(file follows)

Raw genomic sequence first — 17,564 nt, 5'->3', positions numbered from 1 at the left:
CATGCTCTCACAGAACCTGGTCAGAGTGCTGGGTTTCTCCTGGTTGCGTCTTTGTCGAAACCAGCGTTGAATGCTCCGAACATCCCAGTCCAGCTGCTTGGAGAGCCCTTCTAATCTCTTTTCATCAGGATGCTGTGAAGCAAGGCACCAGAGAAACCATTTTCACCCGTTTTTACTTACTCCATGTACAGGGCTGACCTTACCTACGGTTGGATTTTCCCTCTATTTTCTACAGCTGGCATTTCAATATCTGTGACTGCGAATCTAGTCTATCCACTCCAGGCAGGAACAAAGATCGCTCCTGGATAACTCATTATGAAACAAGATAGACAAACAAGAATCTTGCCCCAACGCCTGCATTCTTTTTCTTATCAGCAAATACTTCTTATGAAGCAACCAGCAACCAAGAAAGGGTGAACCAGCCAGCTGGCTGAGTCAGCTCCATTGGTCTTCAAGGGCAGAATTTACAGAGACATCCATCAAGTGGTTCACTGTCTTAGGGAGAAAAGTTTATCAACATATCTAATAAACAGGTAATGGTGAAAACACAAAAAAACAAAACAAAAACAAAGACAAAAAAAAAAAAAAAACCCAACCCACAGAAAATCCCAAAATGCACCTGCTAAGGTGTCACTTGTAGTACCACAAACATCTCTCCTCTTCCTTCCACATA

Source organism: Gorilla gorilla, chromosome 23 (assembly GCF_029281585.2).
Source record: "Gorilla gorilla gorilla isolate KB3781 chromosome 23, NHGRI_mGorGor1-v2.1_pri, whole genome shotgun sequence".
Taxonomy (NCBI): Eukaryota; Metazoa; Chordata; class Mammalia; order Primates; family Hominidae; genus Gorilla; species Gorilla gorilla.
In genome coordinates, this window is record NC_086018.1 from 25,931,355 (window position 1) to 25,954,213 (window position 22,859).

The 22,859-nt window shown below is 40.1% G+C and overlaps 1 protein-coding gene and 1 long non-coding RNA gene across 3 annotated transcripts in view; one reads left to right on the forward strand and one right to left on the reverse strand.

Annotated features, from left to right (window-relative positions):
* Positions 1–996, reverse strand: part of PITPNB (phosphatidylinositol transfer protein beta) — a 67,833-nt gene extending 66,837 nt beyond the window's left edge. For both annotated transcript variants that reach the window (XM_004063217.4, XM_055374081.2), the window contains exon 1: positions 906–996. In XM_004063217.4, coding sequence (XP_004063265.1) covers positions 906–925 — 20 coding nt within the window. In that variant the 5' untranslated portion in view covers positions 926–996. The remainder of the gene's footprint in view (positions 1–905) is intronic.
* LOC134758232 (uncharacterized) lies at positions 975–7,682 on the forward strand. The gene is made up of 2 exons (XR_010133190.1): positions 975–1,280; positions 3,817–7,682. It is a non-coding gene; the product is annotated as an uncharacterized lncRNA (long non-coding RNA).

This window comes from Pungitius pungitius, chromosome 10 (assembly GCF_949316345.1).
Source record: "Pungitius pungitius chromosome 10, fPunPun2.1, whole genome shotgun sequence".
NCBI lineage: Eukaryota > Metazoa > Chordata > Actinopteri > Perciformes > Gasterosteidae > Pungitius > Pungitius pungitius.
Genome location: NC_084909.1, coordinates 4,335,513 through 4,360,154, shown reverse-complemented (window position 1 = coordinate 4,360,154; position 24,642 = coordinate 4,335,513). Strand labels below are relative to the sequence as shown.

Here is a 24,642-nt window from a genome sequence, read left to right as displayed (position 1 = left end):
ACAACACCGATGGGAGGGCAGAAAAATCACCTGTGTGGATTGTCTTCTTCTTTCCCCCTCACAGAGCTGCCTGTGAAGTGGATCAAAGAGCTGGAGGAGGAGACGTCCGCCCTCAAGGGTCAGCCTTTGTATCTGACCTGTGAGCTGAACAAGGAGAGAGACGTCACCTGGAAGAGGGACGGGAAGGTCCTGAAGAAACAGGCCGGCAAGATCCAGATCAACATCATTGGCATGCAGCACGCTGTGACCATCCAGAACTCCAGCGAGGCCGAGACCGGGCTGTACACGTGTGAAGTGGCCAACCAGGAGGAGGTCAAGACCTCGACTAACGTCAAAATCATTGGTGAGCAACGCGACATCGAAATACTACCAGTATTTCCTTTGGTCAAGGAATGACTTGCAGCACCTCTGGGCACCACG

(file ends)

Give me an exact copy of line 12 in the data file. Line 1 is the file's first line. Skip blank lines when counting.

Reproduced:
Source record: "Pungitius pungitius chromosome 10, fPunPun2.1, whole genome shotgun sequence".